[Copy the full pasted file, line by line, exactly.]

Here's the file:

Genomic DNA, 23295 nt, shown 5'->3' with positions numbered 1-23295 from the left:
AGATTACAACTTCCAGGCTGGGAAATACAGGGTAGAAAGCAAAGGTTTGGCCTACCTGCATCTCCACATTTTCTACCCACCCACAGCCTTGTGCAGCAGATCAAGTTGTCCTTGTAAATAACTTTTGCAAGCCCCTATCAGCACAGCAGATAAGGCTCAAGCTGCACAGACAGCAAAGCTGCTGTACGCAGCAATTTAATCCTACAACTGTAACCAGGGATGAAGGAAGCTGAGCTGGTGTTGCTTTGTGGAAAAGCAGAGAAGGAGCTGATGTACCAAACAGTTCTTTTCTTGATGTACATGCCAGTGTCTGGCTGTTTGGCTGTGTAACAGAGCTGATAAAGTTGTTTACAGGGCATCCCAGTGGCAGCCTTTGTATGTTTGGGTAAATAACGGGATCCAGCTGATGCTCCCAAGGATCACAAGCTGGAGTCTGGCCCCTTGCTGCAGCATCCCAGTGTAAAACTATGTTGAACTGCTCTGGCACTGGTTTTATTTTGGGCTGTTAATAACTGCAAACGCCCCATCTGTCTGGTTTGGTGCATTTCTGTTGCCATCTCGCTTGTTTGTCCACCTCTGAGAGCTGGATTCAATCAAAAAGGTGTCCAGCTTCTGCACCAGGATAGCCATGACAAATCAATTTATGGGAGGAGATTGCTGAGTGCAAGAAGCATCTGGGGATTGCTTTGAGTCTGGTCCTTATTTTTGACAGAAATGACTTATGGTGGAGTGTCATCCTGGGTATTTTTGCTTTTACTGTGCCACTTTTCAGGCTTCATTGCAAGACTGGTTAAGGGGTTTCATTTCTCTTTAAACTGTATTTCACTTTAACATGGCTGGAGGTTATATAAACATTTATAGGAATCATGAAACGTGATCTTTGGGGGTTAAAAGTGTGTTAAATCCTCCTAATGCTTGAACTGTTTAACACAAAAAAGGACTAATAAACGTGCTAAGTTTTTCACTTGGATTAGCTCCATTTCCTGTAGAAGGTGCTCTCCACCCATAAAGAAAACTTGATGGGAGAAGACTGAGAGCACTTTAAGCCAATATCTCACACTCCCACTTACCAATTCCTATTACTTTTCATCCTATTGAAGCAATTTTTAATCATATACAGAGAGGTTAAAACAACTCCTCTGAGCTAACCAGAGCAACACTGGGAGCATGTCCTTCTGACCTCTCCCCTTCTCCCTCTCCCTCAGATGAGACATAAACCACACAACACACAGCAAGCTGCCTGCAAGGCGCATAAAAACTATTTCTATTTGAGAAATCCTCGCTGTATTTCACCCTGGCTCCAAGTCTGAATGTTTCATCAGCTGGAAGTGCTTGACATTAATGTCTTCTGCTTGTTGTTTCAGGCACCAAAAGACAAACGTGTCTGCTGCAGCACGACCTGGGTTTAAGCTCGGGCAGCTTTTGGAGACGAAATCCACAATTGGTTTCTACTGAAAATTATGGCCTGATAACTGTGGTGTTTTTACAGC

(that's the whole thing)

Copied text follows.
Genomic DNA, 23295 nt, shown 5'->3' with positions numbered 1-23295 from the left:
AGATTACAACTTCCAGGCTGGGAAATACAGGGTAGAAAGCAAAGGTTTGGCCTACCTGCATCTCCACATTTTCTACCCACCCACAGCCTTGTGCAGCAGATCAAGTTGTCCTTGTAAATAACTTTTGCAAGCCCCTATCAGCACAGCAGATAAGGCTCAAGCTGCACAGACAGCAAAGCTGCTGTACGCAGCAATTTAATCCTACAACTGTAACCAGGGATGAAGGAAGCTGAGCTGGTGTTGCTTTGTGGAAAAGCAGAGAAGGAGCTGATGTACCAAACAGTTCTTTTCTTGATGTACATGCCAGTGTCTGGCTGTTTGGCTGTGTAACAGAGCTGATAAAGTTGTTTACAGGGCATCCCAGTGGCAGCCTTTGTATGTTTGGGTAAATAACGGGATCCAGCTGATGCTCCCAAGGATCACAAGCTGGAGTCTGGCCCCTTGCTGCAGCATCCCAGTGTAAAACTATGTTGAACTGCTCTGGCACTGGTTTTATTTTGGGCTGTTAATAACTGCAAACGCCCCATCTGTCTGGTTTGGTGCATTTCTGTTGCCATCTCGCTTGTTTGTCCACCTCTGAGAGCTGGATTCAATCAAAAAGGTGTCCAGCTTCTGCACCAGGATAGCCATGACAAATCAATTTATGGGAGGAGATTGCTGAGTGCAAGAAGCATCTGGGGATTGCTTTGAGTCTGGTCCTTATTTTTGACAGAAATGACTTATGGTGGAGTGTCATCCTGGGTATTTTTGCTTTTACTGTGCCACTTTTCAGGCTTCATTGCAAGACTGGTTAAGGGGTTTCATTTCTCTTTAAACTGTATTTCACTTTAACATGGCTGGAGGTTATATAAACATTTATAGGAATCATGAAACGTGATCTTTGGGGGTTAAAAGTGTGTTAAATCCTCCTAATGCTTGAACTGTTTAACACAAAAAAGGACTAATAAACGTGCTAAGTTTTTCACTTGGATTAGCTCCATTTCCTGTAGAAGGTGCTCTCCACCCATAAAGAAAACTTGATGGGAGAAGACTGAGAGCACTTTAAGCCAATATCTCACACTCCCACTTACCAATTCCTATTACTTTTCATCCTATTGAAGCAATTTTTAATCATATACAGAGAGGTTAAAACAACTCCTCTGAGCTAACCAGAGCAACACTGGGAGCATGTCCTTCTGACCTCTCCCCTTCTCCCTCTCCCTCAGATGAGACATAAACCACACAACACACAGCAAGCTGCCTGCAAGGCGCATAAAAACTATTTCTATTTGAGAAATCCTCGCTGTATTTCACCCTGGCTCCAAGTCTGAATGTTTCATCAGCTGGAAGTGCTTGACATTAATGTCTTCTGCTTGTTGTTTCAGGCACCAAAAGACAAACGTGTCTGCTGCAGCACGACCTGGGTTTAAGCTCGGGCAGCTTTTGGAGACGAAATCCACAATTGGTTTCTACTGAAAATTATGGCCTGATAACTGTGGTGTTTTTACAGC